Sound Transit to seek car-tab changes with more urgency

Board members will ask lawmakers to let them base assessments on the “true current value” of vehicles.

OLYMPIA — Sound Transit leaders plan to press state lawmakers in 2020 to change the law on how car tabs are calculated.

Acknowledging the frustration of voters expressed through Initiative 976, the board of directors of the regional transit authority agreed last week to ask legislators to ditch a two-decade-old depreciation schedule in favor of one that would base annual assessments on the “true current value” of a vehicle.

“I believe it is absolutely critical that this board take clearer action and direction to work with the Legislature to resolve this,” said Pierce County Executive Bruce Dammeier, who pushed the other locally elected politicians to take a more activist position.

In previous years, board members voiced openness to rejiggering the motor vehicle excise tax formula if it didn’t impede the agency’s ability to carry out voter-approved expansion plans. The resolution passed last week conveys a greater urgency to get something done while still protecting the revenue stream.

Voters statewide passed Initiative 976 to lower car tab costs and erase the motor vehicle excise tax collected by Sound Transit. While it failed within the transit district, it did pass in portions of the district in Snohomish County.

“We know we have to look for solutions. We have to double down on our efforts,” said Everett City Councilman Paul Roberts, one of three Snohomish County members on the Sound Transit board. “We hear the concerns about the valuation system but also know there is real concern to meet the timelines” for expanding light rail.

The leaders of the Senate and House transportation committees, however, aren’t sure anything can be done during the two-month legislative session that starts Jan. 13.

One reason is that they will be focused on the potential effects of Initiative 976, which, if upheld by courts, will reduce annual vehicle registration fees to $30 and carve a roughly $450 million hole in the state transportation budget.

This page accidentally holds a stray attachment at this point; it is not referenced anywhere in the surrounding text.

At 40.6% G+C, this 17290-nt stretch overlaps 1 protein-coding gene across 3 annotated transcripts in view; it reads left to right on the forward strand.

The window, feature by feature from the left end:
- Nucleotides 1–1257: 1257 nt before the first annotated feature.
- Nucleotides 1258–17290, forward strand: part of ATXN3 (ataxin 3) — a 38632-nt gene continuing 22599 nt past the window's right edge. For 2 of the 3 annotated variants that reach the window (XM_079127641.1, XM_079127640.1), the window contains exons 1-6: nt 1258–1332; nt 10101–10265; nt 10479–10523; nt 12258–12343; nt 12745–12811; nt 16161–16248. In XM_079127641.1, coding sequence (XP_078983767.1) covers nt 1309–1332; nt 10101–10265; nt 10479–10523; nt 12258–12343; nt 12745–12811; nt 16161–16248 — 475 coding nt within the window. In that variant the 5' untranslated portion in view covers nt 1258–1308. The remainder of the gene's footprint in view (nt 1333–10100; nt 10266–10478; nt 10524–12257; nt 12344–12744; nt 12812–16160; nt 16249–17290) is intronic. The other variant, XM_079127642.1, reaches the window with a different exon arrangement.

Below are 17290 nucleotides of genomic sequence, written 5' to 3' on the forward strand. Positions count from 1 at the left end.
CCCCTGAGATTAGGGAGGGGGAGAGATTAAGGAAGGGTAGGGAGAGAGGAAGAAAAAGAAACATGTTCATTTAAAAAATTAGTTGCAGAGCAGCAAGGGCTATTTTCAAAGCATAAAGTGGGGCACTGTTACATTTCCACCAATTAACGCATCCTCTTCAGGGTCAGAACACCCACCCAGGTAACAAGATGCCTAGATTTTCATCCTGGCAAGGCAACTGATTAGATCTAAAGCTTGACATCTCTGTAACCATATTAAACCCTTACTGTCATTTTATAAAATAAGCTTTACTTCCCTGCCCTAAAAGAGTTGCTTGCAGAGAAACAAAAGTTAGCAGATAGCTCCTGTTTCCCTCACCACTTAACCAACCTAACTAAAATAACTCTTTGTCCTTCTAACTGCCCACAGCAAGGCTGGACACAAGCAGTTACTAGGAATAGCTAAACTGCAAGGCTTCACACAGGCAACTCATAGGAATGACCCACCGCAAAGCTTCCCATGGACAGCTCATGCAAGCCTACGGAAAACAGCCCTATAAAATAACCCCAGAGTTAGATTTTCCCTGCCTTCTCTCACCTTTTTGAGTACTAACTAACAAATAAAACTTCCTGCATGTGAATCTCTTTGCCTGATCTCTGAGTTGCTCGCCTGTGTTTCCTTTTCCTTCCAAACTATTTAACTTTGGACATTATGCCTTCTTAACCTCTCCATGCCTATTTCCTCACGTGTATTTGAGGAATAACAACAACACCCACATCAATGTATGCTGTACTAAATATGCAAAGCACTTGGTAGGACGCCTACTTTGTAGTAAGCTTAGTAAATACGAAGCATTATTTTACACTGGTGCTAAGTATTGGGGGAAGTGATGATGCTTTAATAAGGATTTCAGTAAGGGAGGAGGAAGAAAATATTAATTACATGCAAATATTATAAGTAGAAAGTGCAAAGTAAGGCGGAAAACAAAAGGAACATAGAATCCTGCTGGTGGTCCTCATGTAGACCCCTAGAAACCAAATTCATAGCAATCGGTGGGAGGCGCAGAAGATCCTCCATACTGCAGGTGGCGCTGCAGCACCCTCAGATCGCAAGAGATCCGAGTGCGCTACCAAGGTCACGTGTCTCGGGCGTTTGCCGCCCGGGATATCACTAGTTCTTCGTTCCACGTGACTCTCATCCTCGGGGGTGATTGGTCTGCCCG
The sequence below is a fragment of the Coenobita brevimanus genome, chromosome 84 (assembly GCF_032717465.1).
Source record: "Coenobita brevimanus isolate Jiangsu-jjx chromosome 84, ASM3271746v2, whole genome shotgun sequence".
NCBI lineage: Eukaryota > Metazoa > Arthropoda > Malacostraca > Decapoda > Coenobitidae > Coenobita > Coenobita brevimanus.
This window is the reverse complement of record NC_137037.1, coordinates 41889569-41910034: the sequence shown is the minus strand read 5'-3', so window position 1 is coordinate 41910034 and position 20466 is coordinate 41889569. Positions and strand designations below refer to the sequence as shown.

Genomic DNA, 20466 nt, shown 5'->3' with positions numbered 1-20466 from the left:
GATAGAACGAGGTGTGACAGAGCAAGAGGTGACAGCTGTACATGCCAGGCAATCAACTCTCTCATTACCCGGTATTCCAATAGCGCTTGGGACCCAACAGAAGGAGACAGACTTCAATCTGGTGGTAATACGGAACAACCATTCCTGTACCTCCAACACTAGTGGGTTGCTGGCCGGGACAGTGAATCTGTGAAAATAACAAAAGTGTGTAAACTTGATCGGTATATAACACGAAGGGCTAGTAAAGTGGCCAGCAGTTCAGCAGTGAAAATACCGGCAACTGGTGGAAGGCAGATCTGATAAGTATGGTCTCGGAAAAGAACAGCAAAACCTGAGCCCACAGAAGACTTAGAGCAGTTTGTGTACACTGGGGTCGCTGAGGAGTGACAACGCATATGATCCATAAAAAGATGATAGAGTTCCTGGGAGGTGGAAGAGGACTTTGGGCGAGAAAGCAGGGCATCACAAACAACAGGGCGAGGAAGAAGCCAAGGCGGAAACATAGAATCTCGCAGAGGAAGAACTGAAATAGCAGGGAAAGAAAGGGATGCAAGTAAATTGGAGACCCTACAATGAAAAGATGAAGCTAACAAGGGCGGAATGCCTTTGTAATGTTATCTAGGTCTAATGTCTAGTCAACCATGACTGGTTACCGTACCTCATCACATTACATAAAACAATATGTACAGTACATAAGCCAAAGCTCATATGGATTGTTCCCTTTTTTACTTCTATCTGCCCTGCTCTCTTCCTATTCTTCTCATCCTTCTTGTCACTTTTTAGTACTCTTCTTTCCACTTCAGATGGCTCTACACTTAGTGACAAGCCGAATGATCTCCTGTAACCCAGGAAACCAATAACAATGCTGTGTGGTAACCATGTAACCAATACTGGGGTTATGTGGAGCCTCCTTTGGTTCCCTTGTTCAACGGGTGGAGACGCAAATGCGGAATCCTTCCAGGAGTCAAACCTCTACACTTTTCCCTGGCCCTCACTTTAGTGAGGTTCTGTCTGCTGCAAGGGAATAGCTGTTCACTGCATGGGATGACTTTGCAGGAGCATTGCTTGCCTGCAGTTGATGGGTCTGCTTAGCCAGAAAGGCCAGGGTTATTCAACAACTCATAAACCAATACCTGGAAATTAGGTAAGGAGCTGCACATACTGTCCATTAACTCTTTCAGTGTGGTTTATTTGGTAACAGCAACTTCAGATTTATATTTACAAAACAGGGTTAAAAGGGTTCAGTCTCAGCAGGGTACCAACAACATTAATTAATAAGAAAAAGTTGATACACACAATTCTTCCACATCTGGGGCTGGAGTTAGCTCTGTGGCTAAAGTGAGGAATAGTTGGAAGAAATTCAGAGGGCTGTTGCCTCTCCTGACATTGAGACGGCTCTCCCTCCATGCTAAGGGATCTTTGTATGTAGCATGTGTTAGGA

“My first priority is dealing with the impacts to the state of that initiative,” said Rep. Jay Fey, D-Tacoma, who heads the House transportation panel. “I won’t say there isn’t a chance, but there isn’t a lot of time to work something out.”

Lawmakers failed to come up with solutions in each of the past three legislative sessions. Part of it was politics. And part of it was the difficulty of finding a revenue-neutral solution.

In 2018, Sen. Steve Hobbs, D-Lake Stevens, who heads the Senate transporation panel, came up with two possible solutions but couldn’t get either passed.

One idea would have redirected money to Sound Transit from an account established to support educational services for young people who are low-income, homeless or in foster care in King, Pierce and Snohomish counties. It was empty then but it isn’t now.

When the House rejected that idea, Hobbs cobbled together a few ways to keep Sound Transit financially whole, including deferring payment to the state of some fees and and not charging Sound Transit for leasing right-of-way for construction of projects.

“I’m not hopeful. I’ve tried before and hit a brick wall,” Hobbs said Friday. “We can try again but I’ll probably run into a brick wall again.”

Anger with car tab costs stems from the 2016 passage of Sound Transit 3, a 25-year, $54 billion expansion.

It hiked the motor vehicle excise tax collected by Sound Transit from 0.3 percent to 1.1 percent. It also raised the local sales tax and established a new annual property tax within the transit district boundaries.

When the excise tax increase took effect in March 2017, the cost of car tabs surged and caught many vehicle owners unaware.

Frustration has grown as many learned that a contributing factor to the surge is Sound Transit’s use of a depreciation schedule from 1999 in its calculations. It overvalues newer vehicles.

That schedule is tied to the manufacturer’s suggested retail price and shows a car’s value dips only 5% or 6% a year. The Department of Licensing updated its depreciation schedule in 2006. It shows a car loses 19% of its value after one year, 55% after five years.

By law, Sound Transit must switch to the newer schedule in 2029, when bonds from the first two phases of expansion are retired.

Hobbs said he thinks “we should just go to the 2006 valuation” now and find ways to offset the thinner stream of revenue for Sound Transit.

Meanwhile, at last week’s Sound Transit board meeting, Dammeier first proposed the board support switching to use Kelley Blue Book values. Others, including Snohomish County Executive Dave Somers, voiced concerns.

Seattle Mayor Jenny Durkan suggested “true current value,” which the board did not try to define.

“We have to work with the Legislature to fix this problem,” she said.

Dammeier agreed to the change. In the end, the resolution called for Sound Transit to work with lawmakers on solutions “to implement the public’s desire to base vehicle taxes on a vehicle’s true current value, in a revenue neutral manner.”

It passed unanimously.

Jerry Cornfield: 360-352-8623; jcornfield@herald Twitter: @dospueblos